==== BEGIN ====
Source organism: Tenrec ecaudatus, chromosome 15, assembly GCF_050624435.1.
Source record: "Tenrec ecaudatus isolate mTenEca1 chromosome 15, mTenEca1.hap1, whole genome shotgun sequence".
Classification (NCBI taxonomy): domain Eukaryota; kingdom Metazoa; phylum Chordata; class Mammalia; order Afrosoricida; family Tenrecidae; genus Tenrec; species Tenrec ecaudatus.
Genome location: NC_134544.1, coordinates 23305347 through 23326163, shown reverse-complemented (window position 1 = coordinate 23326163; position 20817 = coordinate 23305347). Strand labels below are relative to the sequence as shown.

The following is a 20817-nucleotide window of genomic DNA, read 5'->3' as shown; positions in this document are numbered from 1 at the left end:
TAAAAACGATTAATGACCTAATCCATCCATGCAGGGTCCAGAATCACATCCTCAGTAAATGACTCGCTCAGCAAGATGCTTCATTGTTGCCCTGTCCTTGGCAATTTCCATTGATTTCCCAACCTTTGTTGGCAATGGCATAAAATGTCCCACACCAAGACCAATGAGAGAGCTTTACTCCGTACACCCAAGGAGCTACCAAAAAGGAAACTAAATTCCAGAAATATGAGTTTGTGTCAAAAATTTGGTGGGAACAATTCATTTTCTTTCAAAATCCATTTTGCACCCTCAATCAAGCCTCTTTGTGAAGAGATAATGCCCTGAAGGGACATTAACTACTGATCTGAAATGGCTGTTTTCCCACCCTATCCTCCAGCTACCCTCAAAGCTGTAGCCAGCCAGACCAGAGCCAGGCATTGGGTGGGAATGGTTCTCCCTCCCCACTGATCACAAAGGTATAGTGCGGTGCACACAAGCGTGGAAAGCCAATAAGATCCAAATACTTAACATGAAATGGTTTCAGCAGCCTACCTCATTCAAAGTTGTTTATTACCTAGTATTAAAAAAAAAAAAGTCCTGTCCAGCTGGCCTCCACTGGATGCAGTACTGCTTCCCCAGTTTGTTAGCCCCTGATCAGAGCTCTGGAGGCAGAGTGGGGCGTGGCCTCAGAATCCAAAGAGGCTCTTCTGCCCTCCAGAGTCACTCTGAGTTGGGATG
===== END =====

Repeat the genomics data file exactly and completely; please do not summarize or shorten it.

Source organism: Tenrec ecaudatus, chromosome 15, assembly GCF_050624435.1.
Source record: "Tenrec ecaudatus isolate mTenEca1 chromosome 15, mTenEca1.hap1, whole genome shotgun sequence".
Classification (NCBI taxonomy): domain Eukaryota; kingdom Metazoa; phylum Chordata; class Mammalia; order Afrosoricida; family Tenrecidae; genus Tenrec; species Tenrec ecaudatus.
Genome location: NC_134544.1, coordinates 23305347 through 23326163, shown reverse-complemented (window position 1 = coordinate 23326163; position 20817 = coordinate 23305347). Strand labels below are relative to the sequence as shown.

The following is a 20817-nucleotide window of genomic DNA, read 5'->3' as shown; positions in this document are numbered from 1 at the left end:
TAAAAACGATTAATGACCTAATCCATCCATGCAGGGTCCAGAATCACATCCTCAGTAAATGACTCGCTCAGCAAGATGCTTCATTGTTGCCCTGTCCTTGGCAATTTCCATTGATTTCCCAACCTTTGTTGGCAATGGCATAAAATGTCCCACACCAAGACCAATGAGAGAGCTTTACTCCGTACACCCAAGGAGCTACCAAAAAGGAAACTAAATTCCAGAAATATGAGTTTGTGTCAAAAATTTGGTGGGAACAATTCATTTTCTTTCAAAATCCATTTTGCACCCTCAATCAAGCCTCTTTGTGAAGAGATAATGCCCTGAAGGGACATTAACTACTGATCTGAAATGGCTGTTTTCCCACCCTATCCTCCAGCTACCCTCAAAGCTGTAGCCAGCCAGACCAGAGCCAGGCATTGGGTGGGAATGGTTCTCCCTCCCCACTGATCACAAAGGTATAGTGCGGTGCACACAAGCGTGGAAAGCCAATAAGATCCAAATACTTAACATGAAATGGTTTCAGCAGCCTACCTCATTCAAAGTTGTTTATTACCTAGTATTAAAAAAAAAAAAGTCCTGTCCAGCTGGCCTCCACTGGATGCAGTACTGCTTCCCCAGTTTGTTAGCCCCTGATCAGAGCTCTGGAGGCAGAGTGGGGCGTGGCCTCAGAATCCAAAGAGGCTCTTCTGCCCTCCAGAGTCACTCTGAGTTGGGATG